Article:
Nordic Trax label head Luke McKeehan is still a DJ above all

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      Modesty gets you nowhere in the music business. That’s especially true for record-label operators, folks whose survival depends on their ability to sell not just music, but a whole lifestyle. Think of Richard Branson (Virgin), Tony Wilson (Factory), or Rick Rubin (Def Jam)—each a mercurial celebrity in his own right, each a man whose label seemed like an extension of his larger-than-life personality.

      Like those iconic companies, Vancouver’s longest-running dance-music label is a reflection of its founder. But Nordic Trax, has inherited an approach rarely associated with success in the industry—a low-key perseverance that speaks to the personal style of its owner, Luke McKeehan.

      Born and raised in southern Ontario, McKeehan moved to Vancouver in the early 1990s and soon established himself as one of the premier DJs and promoters in the city’s burgeoning rave scene. In 1996, he and partners Seren Kahlon and Ian Menzies founded Mo’ Funk Records, putting out compilations of acid-jazz tunes licensed from other labels.

      After Mo’ Funk dissolved, McKeehan set out on his own, releasing The Nordic Trax EP, a compilation of original material by four producers (including McKeehan’s High Fidelity alias), followed by a single from Stéphane Novak’s Pilgrims of the Mind project. At the time he was founding Nordic Trax, McKeehan was also running two of the city’s best nightclubs, the Chameleon Lounge (located in the basement of the old Hotel Georgia) and Water Street’s famed Sonar. In those heady days, and the 15 years that have followed, no one played a more central role in shaping B.C.’s dance-music community. True to modest form, McKeehan bats that suggestion away.

      “It’d be nice to think that I could wield that much power, but it’s always just been a matter of gauging what kind of things people were into,” says the DJ, reached at the Nordic Trax office in Gastown. “Especially nowadays, the role of deejaying or running a label or producing shows has more value than ever because people are so overwhelmed by the amount of stuff out there. It’s nice to be able to guide people toward things you know they will like.”

      The Chameleon and Sonar are long gone, but McKeehan continues to leave his mark on the Vancouver scene, both with Nordic Trax—which is celebrating its 15th anniversary this year—and as a show promoter throwing parties in underground venues (like Open Studios) and glitzy big rooms like the Commodore. First and foremost, though, he remains a DJ.

      “I come at everything I do in the music business from a DJ’s approach; that was my entry into it,” he explains. “Nordic Trax especially has always been a DJ–based enterprise. I never thought I would get rich off putting out house music. In the promotion scene, it can be restrictive in terms of how creative you can be and still survive and make money, whereas with the label, making money from it was never really a consideration; it’s always been an outlet for me to take risks.”

      It’s hard to think of many more risky business ventures than running a specialist label, especially one devoted to a classicist form like deep house, a connoisseur’s genre that resists the grand gestures of big-room dance music for something headier and lower down to the ground. For out-of-town DJs like Mark Farina, Nordic Trax has come to define the sound of our city.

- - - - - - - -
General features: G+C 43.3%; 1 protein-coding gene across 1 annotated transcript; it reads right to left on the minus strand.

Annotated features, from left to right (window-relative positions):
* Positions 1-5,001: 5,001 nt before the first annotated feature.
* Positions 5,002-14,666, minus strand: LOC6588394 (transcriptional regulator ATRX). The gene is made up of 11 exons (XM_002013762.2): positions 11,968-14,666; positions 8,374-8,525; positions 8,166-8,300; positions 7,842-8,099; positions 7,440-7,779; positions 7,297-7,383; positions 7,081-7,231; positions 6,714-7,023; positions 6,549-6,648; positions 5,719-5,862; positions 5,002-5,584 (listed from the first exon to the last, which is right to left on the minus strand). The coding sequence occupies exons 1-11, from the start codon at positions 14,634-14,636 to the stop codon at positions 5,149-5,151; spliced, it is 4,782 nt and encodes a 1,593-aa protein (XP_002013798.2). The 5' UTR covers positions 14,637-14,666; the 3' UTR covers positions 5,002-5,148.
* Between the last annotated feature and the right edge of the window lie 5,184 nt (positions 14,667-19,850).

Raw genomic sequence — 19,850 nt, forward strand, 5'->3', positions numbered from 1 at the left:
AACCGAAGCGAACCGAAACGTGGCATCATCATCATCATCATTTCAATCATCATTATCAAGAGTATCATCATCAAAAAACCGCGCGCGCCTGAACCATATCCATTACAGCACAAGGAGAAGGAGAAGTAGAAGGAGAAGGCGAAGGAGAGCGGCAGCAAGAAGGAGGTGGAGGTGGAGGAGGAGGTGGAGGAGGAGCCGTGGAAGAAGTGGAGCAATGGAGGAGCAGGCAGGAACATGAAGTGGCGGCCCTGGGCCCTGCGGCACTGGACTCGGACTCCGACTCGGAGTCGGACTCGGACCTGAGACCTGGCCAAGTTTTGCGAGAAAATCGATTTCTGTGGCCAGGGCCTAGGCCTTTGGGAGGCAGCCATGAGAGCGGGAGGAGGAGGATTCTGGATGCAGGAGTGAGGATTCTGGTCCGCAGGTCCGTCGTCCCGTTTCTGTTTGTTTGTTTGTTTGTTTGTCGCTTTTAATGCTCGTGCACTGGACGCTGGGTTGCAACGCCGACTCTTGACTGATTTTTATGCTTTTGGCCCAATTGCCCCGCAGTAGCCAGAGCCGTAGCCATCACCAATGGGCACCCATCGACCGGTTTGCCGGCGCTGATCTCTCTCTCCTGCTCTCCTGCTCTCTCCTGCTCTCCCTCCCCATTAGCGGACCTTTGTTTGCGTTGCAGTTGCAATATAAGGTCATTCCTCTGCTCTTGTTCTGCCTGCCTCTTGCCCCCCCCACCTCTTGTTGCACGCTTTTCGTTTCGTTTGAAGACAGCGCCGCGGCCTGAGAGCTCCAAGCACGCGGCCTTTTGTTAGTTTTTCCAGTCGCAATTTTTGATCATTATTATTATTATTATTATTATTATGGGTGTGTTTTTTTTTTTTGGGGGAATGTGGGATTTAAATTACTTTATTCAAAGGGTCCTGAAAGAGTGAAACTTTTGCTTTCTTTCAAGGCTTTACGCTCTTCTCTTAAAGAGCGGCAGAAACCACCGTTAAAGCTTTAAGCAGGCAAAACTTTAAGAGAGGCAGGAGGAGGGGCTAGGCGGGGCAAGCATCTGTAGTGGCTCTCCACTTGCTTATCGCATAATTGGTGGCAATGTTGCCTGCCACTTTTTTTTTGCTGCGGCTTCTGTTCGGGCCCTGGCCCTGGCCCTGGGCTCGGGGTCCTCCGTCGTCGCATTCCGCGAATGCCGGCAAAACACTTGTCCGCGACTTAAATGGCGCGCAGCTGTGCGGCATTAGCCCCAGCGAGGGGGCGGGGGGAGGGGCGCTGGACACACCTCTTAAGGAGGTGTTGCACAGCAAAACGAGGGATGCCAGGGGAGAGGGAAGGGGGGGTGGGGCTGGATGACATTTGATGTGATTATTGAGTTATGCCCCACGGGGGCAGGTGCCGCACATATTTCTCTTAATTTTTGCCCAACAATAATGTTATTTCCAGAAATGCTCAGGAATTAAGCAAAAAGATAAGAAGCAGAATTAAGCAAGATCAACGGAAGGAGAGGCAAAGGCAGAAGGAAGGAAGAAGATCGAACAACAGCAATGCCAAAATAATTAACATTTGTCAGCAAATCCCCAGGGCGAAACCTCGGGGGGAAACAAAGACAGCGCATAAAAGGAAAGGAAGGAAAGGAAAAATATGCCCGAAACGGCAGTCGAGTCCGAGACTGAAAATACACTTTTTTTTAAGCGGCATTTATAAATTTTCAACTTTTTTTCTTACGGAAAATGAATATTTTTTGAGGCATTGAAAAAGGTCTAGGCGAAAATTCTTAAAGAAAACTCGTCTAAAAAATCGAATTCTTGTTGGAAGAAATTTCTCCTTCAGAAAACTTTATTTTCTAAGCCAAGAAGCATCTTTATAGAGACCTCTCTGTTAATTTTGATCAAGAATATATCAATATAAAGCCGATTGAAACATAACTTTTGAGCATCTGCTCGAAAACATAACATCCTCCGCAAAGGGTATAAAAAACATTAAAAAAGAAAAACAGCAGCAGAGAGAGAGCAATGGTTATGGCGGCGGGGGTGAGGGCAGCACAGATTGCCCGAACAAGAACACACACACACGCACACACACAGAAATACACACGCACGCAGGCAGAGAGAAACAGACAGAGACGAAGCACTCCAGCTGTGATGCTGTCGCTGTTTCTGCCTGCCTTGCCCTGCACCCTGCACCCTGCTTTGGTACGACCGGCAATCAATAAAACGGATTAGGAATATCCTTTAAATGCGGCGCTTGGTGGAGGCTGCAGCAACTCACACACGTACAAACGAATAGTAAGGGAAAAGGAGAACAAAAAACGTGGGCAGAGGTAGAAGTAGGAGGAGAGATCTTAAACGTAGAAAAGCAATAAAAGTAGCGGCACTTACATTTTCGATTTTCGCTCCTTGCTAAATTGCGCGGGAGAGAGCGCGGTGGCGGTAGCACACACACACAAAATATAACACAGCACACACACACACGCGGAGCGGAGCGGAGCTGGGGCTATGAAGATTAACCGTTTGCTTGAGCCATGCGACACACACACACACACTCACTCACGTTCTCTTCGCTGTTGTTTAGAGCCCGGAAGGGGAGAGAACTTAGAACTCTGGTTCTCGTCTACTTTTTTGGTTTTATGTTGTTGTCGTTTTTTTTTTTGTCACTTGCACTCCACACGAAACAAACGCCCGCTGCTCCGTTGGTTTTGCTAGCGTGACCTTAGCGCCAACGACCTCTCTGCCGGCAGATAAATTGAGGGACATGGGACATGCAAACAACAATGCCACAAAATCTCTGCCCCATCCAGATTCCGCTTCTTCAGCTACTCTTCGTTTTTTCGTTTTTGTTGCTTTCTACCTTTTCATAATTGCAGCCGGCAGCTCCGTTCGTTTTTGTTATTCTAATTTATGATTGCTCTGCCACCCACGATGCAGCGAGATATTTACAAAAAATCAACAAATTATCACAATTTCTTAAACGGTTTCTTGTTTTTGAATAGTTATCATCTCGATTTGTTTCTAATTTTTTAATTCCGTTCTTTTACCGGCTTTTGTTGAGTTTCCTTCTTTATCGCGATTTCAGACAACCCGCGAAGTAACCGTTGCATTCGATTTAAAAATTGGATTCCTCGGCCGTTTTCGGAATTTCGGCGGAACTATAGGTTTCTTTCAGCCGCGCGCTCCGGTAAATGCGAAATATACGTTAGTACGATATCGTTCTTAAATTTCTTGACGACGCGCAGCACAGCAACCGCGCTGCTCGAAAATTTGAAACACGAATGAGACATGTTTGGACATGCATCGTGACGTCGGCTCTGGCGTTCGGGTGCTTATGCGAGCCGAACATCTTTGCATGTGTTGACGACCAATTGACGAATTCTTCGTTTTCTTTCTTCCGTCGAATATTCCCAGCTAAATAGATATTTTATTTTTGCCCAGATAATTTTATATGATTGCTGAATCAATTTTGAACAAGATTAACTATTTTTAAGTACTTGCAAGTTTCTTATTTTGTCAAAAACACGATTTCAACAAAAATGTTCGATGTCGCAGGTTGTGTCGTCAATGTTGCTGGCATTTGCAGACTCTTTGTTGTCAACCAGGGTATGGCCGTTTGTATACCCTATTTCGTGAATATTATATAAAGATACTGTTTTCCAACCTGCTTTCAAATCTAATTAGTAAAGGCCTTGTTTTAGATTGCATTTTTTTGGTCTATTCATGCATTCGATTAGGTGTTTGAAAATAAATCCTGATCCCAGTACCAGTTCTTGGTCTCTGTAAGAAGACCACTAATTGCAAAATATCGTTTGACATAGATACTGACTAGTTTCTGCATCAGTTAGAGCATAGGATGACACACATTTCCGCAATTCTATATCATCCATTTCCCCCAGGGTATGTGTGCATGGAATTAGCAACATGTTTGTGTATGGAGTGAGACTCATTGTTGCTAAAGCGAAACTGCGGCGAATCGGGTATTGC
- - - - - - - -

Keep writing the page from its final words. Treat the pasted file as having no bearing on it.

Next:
“There are certain cities that have labels that represent them, and Nordic Trax certainly is that for Vancouver,” says the veteran San Francisco selector, reached on tour in London, England. “It definitely has something in common with the sounds in Chicago and the Bay Area, but with a more conscious vibe, and some more techno elements that really reflect the Vancouver landscape for me.”

      These days, of course, deep house ranks well behind dubstep in the local consciousness, but McKeehan persists in his niche, having scaled the label down from its 2002–04 peak, when it manufactured 16 singles, two full-length albums, and four mixed-CD compilations. Since 2009, all the company’s releases have been digital-only, a decision McKeehan looks back on with little regret.

      “From a nostalgic perspective, it would be nice to still be putting out vinyl,” says the DJ, who plans to release a 15th-anniversary label compilation later this year. “But there were so many inefficiencies in that process that make it incredibly frustrating from our standpoint. UPS made more money than anyone, because the product was being shipped three times just to get it to retail. With digital, we can have a more direct connection with the market.”

      In recent years, NT has benefited from the mainstream’s renewed fascination with dance music, seeing some spillover from the kids who might have got hooked by Skrillex but who want to explore the form’s roots more deeply. Boom, bust, and boom again—as McKeehan says, “I’ve seen it all.”

      “Sometimes the party has 200 people; the next year, it’s 2,000,” he explains. “It’s like an accordion expanding and contracting. Within the overall landscape, we’ve become a boutique label, so we’re kind of insulated. We have these little pockets of support all over the world, but we’re never blaring over the radio. It’s been a good place to be.”

      Luke McKeehan plays the Nordic Trax 15th Anniversary Show, with Mark Farina, DJ Sneak, and Jay Tripwire, at the Commodore Ballroom on Sunday (May 20).



      kid vibe

      May 17, 2012 at 5:59pm

      nice read. luke is the bau5.


      May 17, 2012 at 6:01pm

      class act